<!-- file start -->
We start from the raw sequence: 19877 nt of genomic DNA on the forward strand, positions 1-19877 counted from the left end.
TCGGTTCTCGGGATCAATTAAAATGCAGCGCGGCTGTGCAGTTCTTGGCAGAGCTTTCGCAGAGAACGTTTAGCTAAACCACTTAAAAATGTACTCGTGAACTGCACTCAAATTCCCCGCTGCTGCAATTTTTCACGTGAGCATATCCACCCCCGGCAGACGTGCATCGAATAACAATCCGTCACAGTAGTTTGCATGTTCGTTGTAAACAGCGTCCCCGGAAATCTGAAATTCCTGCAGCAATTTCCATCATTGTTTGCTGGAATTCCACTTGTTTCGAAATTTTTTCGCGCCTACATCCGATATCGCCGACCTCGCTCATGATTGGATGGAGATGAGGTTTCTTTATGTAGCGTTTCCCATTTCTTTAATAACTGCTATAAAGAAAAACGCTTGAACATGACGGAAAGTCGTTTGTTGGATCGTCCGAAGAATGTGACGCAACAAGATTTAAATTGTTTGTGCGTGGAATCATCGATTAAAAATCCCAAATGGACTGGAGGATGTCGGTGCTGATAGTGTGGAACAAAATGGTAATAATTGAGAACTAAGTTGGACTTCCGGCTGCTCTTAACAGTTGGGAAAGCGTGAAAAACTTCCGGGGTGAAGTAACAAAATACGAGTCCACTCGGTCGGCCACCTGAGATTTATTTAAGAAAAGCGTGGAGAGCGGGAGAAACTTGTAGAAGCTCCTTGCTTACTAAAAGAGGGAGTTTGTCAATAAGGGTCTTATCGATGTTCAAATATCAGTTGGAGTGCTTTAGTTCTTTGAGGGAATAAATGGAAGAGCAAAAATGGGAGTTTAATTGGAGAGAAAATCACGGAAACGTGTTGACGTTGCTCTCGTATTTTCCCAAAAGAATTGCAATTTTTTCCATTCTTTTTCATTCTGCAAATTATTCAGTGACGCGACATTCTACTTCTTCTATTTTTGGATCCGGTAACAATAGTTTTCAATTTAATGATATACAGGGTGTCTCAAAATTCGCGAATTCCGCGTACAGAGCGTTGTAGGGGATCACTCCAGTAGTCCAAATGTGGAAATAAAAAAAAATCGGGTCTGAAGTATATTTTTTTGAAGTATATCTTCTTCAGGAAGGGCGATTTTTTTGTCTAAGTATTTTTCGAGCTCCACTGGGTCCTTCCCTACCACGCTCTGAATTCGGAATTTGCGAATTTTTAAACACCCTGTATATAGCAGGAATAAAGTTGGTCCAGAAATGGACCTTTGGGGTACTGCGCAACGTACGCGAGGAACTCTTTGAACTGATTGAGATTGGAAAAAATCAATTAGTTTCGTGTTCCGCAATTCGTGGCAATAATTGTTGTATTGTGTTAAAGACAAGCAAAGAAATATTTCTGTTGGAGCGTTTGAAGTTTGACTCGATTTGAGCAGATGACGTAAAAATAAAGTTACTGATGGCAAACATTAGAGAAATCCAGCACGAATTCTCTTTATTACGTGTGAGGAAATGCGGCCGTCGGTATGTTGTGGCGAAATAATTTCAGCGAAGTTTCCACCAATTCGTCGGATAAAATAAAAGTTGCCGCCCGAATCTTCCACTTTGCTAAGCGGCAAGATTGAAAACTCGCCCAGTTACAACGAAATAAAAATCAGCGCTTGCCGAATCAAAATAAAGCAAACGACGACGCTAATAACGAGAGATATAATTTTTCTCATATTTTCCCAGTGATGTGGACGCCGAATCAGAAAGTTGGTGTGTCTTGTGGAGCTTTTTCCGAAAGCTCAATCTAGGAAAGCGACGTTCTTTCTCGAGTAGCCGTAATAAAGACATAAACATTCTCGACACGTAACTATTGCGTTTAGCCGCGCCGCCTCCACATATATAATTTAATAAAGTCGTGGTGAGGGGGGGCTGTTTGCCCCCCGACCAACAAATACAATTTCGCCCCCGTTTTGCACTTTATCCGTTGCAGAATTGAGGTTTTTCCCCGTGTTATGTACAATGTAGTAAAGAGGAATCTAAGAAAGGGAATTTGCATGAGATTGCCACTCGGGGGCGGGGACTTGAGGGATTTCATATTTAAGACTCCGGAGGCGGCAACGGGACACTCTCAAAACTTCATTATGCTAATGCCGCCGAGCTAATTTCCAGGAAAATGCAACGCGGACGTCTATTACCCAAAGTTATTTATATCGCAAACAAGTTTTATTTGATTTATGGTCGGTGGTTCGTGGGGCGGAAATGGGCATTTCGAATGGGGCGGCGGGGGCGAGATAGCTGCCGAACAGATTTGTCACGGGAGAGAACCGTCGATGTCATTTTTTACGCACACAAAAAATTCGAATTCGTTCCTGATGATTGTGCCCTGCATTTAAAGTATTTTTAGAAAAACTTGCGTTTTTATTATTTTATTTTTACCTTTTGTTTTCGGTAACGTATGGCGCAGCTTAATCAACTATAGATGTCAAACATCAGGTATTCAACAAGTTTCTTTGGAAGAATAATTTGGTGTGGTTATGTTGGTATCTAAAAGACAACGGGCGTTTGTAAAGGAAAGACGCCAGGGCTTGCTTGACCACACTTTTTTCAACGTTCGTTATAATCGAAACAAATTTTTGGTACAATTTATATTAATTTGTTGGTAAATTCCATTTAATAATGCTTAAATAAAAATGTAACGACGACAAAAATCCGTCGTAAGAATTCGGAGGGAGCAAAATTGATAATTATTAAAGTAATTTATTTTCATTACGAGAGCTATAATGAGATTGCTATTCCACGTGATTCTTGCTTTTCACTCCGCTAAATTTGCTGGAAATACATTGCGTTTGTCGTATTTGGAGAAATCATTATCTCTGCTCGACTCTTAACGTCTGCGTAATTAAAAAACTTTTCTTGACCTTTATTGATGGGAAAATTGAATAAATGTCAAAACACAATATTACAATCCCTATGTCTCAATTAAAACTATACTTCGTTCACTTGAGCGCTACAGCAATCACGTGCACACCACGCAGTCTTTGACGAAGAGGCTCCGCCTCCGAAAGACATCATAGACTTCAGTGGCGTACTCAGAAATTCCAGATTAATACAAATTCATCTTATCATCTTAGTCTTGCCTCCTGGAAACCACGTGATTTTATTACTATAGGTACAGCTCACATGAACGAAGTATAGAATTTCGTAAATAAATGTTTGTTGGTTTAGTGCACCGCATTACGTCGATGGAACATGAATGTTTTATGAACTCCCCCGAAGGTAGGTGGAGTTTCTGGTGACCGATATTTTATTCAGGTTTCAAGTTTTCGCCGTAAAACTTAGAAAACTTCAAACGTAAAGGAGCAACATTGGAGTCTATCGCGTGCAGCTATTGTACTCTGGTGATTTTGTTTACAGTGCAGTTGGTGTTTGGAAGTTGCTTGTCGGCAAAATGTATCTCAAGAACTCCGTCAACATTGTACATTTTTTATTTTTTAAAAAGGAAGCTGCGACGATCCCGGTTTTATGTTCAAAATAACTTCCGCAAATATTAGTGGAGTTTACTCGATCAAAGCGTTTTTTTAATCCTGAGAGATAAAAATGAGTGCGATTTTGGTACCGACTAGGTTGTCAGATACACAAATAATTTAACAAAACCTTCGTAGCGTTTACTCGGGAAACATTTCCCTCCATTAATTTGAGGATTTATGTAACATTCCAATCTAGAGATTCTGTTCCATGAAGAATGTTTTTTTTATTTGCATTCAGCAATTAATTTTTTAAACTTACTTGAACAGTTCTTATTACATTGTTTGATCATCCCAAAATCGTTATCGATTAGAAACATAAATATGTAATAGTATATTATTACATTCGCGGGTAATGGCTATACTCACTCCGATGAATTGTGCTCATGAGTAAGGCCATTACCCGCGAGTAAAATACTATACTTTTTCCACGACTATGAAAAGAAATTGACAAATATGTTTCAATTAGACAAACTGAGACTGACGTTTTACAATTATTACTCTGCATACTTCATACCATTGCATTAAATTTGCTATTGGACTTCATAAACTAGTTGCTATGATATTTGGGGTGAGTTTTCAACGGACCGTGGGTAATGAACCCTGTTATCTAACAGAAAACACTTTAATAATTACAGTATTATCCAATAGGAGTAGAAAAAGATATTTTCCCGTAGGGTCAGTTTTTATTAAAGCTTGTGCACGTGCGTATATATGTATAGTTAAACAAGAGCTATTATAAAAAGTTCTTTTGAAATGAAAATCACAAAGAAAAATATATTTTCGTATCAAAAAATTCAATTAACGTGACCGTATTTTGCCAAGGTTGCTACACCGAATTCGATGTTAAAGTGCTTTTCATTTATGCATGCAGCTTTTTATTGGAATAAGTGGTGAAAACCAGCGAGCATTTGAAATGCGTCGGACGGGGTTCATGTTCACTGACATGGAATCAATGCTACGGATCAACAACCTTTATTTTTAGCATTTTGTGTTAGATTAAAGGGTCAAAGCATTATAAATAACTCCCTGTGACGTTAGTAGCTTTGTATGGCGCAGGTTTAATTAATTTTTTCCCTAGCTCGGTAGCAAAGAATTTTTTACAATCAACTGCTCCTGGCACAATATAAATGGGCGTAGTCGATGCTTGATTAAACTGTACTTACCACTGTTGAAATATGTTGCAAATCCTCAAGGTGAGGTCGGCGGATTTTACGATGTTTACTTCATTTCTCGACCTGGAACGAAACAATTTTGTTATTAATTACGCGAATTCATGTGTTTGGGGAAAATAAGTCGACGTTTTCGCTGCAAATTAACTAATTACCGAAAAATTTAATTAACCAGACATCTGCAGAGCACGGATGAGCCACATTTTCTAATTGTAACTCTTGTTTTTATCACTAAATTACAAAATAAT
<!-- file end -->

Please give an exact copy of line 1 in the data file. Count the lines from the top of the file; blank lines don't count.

We start from the raw sequence: 19877 nt of genomic DNA on the forward strand, positions 1-19877 counted from the left end.